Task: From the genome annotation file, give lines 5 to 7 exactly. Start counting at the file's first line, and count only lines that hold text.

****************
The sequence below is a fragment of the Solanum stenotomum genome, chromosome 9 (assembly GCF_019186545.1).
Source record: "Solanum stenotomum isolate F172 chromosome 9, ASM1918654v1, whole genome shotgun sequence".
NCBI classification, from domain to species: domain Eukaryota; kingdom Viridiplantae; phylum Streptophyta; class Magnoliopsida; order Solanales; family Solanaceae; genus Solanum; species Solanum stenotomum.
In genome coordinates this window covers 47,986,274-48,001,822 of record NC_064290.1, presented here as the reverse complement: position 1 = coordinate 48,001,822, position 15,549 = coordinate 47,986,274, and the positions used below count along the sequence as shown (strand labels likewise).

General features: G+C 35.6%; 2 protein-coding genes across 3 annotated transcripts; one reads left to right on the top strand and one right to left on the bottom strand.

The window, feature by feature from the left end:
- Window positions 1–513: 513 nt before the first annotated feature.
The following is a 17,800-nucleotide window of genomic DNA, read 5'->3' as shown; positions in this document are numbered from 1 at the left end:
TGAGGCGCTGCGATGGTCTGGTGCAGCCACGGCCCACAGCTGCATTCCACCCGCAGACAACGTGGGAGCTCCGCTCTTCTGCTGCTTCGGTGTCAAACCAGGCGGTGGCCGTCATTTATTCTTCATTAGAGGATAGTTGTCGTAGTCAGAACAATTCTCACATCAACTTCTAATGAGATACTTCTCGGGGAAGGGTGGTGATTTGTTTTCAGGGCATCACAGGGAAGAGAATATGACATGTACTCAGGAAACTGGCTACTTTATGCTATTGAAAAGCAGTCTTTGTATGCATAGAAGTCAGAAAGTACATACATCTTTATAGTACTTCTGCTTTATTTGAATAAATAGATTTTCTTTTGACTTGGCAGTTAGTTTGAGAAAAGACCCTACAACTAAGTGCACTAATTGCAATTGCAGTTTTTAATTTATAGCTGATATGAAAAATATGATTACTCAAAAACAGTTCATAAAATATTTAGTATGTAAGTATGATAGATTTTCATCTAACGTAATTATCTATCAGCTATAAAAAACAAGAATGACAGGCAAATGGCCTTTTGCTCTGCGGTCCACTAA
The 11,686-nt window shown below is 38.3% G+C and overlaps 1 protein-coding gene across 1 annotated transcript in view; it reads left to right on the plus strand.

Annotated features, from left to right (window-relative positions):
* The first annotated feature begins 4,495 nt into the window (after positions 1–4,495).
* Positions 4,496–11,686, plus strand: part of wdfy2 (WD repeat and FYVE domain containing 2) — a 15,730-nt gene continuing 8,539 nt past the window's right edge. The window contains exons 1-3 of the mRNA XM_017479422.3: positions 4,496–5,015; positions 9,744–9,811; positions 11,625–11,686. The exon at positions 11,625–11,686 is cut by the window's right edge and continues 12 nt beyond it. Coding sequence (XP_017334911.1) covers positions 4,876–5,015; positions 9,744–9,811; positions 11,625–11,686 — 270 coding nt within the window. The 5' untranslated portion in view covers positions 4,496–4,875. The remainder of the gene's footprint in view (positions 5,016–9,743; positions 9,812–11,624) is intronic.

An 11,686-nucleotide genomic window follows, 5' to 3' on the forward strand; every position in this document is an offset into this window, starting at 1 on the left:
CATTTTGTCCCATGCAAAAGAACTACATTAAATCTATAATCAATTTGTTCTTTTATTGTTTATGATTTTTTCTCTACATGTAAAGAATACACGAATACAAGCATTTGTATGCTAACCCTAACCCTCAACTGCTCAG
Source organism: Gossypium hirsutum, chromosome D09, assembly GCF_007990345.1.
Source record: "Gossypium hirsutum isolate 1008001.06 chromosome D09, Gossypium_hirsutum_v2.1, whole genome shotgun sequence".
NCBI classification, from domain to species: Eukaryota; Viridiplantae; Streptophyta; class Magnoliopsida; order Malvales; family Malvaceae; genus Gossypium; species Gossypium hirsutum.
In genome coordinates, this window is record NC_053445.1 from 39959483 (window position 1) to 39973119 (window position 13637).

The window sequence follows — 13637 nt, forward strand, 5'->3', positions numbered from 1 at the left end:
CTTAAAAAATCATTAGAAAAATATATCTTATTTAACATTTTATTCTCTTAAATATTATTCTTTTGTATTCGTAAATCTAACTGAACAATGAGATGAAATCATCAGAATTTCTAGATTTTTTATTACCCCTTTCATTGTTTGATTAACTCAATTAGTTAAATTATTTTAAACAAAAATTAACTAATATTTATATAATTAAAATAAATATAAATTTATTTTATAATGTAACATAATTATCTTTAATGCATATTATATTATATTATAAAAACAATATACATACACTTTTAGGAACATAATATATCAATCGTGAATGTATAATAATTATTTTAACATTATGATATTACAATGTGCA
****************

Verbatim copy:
General features: G+C 35.6%; 2 protein-coding genes across 3 annotated transcripts; one reads left to right on the top strand and one right to left on the bottom strand.

The window, feature by feature from the left end:
- Window positions 1–513: 513 nt before the first annotated feature.